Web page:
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Cooking rice properly - What you need to know!

The arsenic content in rice is always the subject of controversial discussions. The "Ärzteblatt" already reported in 2013 that the contamination of rice offered on the world market is not insignificant. Rice contains around 20 to 900 microgrammes of arsenic per kilogramme. The maximum value set by the EU for drinking water is ten micrograms per litre. Arsenic occurs naturally in the rock strata of the earth, gets into the rice plant mostly via drinking water and is deposited mainly in the husk. The occurrence cannot be completely avoided. In many rice-growing areas, however, the groundwater is more heavily contaminated with arsenic, so that it is increasingly absorbed into the plant and rice from such countries is thus more heavily contaminated. Arsenic can cause diseases such as cancer, diabetes, heart disease and disorders of the nervous system and brain.

Professor Andy Meharg from Queens University Belfast in Northern Ireland has found that the arsenic content in rice can be reduced by a certain preparation in research for the BBC television programme "Trust Me, I'm a Doctor". We have now listed the three different preparations he studied. So everyone can decide how they want to prepare their rice.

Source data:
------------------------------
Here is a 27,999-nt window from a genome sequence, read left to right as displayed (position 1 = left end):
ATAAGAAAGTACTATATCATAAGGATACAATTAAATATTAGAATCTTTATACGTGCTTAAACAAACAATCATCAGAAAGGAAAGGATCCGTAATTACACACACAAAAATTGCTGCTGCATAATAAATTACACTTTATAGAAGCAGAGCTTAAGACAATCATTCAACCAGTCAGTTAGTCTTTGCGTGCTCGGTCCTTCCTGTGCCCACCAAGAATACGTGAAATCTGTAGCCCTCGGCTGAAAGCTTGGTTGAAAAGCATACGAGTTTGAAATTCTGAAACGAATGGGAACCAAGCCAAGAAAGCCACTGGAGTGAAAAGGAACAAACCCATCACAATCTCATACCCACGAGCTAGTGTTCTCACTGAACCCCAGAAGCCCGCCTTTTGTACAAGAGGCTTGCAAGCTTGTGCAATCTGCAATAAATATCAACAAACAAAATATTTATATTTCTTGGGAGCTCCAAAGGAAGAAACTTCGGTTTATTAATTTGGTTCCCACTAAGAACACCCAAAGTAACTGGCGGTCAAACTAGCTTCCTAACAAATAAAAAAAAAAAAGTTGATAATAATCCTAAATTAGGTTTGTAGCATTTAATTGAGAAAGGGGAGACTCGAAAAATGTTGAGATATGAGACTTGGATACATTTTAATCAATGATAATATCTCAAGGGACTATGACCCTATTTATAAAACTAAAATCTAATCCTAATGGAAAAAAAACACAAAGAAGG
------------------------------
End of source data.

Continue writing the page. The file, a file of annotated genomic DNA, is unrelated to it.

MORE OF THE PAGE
1) If one part rice is cooked with two parts water, the arsenic content is hardly reduced.

2) If the rice is cooked with five parts of water and the excess water is poured away, the amount of arsenic is reduced to almost half.

3) If the rice is left to soak in water overnight and washed until the water runs clear before cooking, the arsenic content is reduced by 80%.

However, the arsenic content is not the same in every type of rice. There are strong differences here. In the "Yearbook for 2018" issue, "Ökotest" tested various rice varieties for arsenic content. In addition, the contents of harmful substances such as cadmium and mineral oil were also examined. On the one hand, cadmium, like arsenic, occurs naturally in the soil, but the use of fertilisers of various kinds also represents a significant source of cadmium inputs into the soil. Since cadmium is mainly excreted through the kidneys, long-term high cadmium contamination can cause kidney damage. A significant source of contamination with mineral oils is packaging made from waste paper due to the printing inks it contains. However, mineral oils can also enter food at other stages of production.

In the test, seven brands of basmati rice, white long-grain rice and whole-grain rice were extensively examined in the laboratory. The result: Basmati rice is particularly recommendable. It received results ranging from "very good" to "satisfactory", as it generally contains less arsenic than other varieties. The white long-grain rice was rated as "good" to "sufficient". Because of the husk, whole-grain rice contains more arsenic than white rice and therefore only received a rating of "satisfactory" to "insufficient" in the test.

In conclusion, it should be said that the occasional consumption of rice, which is customary in Central European cuisine, is nevertheless considered harmless.  Compared to the use of rice as a staple food, as is the case in many countries in Southeast Asia, for example. There is therefore no reason to do without rice. However, if you cook a lot of rice for your pet, washing and cooking it in plenty of water can greatly reduce the arsenic content.



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